As Congress continues work on immigration reform, conservative House Republicans plan to meet with a group of select senators Wednesday to talk all sides of the issue.
Special guests at the House-side meeting will include Sens. Marco Rubio, R-Fla.; Mike Lee, R-Utah; Jeff Flake. R-Ariz.; Rand Paul, R-Ky.; and Jeff Sessions, R-Ala. That group includes two senators who helped author the Senate's comprehensive "Gang of 8" proposal, which includes a path to citizenship for illegal immigrants, two who oppose the legislation and one, Rand Paul, who is staying mysterious as to whether he will support the bill or not.
It makes sense that House members would be curious to hear from these lawmakers. The Senate has made rapid progress over the past two months towards passing an immigration that reforms the nation's visa system, increases security and surveillance at the border and creates a path to legalization and eventual citizenship for the 11 million illegal immigrants currently in the United States.
That bill is expected on the Senate floor next week and could be finished as early as the July 4th recess, though it could still undergo massive changes.
Meanwhile, prospects of passing any package in the House remain unclear.}
One thing House Speaker John Boehner, R-Ohio, has made clear: he won't just bring the Senate bill to the House floor and give it an up or down vote.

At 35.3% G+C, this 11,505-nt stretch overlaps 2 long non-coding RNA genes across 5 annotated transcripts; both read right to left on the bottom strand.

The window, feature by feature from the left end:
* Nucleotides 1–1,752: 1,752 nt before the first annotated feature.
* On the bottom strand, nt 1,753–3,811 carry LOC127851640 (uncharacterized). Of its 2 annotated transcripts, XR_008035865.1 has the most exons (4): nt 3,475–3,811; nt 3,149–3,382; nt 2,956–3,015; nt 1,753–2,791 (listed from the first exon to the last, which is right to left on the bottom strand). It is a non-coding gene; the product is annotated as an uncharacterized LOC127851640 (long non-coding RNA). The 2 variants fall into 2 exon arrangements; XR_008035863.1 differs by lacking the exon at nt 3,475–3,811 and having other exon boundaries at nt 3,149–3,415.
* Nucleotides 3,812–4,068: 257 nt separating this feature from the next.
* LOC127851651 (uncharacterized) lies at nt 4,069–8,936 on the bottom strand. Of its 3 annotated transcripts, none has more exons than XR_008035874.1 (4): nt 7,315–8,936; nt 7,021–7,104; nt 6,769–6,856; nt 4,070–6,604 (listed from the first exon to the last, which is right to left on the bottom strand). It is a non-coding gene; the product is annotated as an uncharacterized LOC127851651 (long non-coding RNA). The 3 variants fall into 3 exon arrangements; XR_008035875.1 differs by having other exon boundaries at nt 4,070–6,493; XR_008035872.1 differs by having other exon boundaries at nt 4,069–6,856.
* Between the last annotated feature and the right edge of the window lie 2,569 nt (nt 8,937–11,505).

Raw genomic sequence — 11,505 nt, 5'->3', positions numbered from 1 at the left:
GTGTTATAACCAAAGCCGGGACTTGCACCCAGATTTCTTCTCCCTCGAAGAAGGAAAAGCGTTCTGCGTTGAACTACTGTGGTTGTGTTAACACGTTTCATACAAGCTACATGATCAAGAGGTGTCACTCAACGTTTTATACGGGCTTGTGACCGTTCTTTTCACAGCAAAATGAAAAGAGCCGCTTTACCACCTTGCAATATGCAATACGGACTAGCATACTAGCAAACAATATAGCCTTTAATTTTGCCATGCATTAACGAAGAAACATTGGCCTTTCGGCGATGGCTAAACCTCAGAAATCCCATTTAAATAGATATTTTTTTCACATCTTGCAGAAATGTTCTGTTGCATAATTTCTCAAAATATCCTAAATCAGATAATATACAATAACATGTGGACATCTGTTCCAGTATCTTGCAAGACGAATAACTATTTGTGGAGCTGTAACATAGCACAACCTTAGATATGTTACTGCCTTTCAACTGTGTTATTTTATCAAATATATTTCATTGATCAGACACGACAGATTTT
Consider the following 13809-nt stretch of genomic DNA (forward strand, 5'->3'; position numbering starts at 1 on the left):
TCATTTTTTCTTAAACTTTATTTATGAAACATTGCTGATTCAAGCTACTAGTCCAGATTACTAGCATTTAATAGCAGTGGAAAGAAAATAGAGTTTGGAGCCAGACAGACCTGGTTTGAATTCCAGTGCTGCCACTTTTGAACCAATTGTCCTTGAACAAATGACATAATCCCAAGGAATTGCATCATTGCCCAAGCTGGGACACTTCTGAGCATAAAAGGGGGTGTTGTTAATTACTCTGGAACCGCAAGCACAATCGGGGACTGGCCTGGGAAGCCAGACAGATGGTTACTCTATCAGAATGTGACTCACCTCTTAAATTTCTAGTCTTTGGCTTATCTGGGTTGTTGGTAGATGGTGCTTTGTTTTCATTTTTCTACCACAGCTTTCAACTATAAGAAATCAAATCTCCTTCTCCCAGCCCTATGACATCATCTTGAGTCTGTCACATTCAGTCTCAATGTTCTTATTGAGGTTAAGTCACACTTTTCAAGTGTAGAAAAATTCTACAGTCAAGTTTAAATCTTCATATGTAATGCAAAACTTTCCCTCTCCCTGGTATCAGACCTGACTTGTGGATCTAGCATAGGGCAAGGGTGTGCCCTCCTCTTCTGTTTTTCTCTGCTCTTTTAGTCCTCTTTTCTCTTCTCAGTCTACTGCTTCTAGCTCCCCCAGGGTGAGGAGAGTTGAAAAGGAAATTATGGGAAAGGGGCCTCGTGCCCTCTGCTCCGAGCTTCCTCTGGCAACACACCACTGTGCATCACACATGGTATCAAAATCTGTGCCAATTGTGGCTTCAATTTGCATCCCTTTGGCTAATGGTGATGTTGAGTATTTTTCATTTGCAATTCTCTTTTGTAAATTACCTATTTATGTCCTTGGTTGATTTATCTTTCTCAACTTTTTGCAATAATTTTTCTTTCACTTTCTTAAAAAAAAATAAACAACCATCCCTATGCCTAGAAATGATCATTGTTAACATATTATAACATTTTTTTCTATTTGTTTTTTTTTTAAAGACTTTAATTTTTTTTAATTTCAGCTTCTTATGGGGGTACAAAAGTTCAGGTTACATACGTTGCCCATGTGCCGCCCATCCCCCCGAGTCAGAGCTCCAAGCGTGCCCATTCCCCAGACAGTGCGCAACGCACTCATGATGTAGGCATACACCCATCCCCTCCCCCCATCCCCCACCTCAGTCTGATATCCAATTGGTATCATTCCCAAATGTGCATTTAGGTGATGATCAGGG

Conventional wisdom post-2012 election is that Republicans must pass an immigration bill to win over the Hispanic vote that they are so clearly losing based on last year's election results.
It may be true that passing a large immigration bill could benefit Republican senators politically since they represent entire states with diverse geography, populations and workforce needs. But it's not necessarily as advantageous for House Republicans who constantly look over their shoulder in fear of a primary opponent more conservative than they are and represent far less diverse districts.
Boehner has to walk the fine line of trying to pass some kind of reform, in order to not look like House Republicans killed immigration reform, while not causing a riot among his already-divided GOP conference.
That leaves two options for consideration in the House.
The first is dependent on what's known in the House as the "group of 8," which is made up of four Democrats and four Republicans who have been hoping to get a final deal on a package for months. Originally, they hoped to introduce their bill before the Senate introduces its bill, but they have been mired by snags and last-minute issues that threatened to break up the group.
"I think people underestimated how difficult it would be in the House, but the important thing is that the process is moving forward" said one aide with knowledge of discussions.
The group met Tuesday in an attempt to clear the latest hurdle, disagreement over whether illegal immigrants should be required to carry health insurance or be deported - an idea Democrats called unworkable and hypocritical given the GOP's opposition to individual health care mandates for the rest of the American public.
The group continues meeting this week to find a realistic compromise on health care and ideally tie up final loose ends.
The most optimistic possible unveiling date for the package in the House is late next week according to aides of lawmakers in the group. However, there are numerous hurdles between now and the potential unveiling.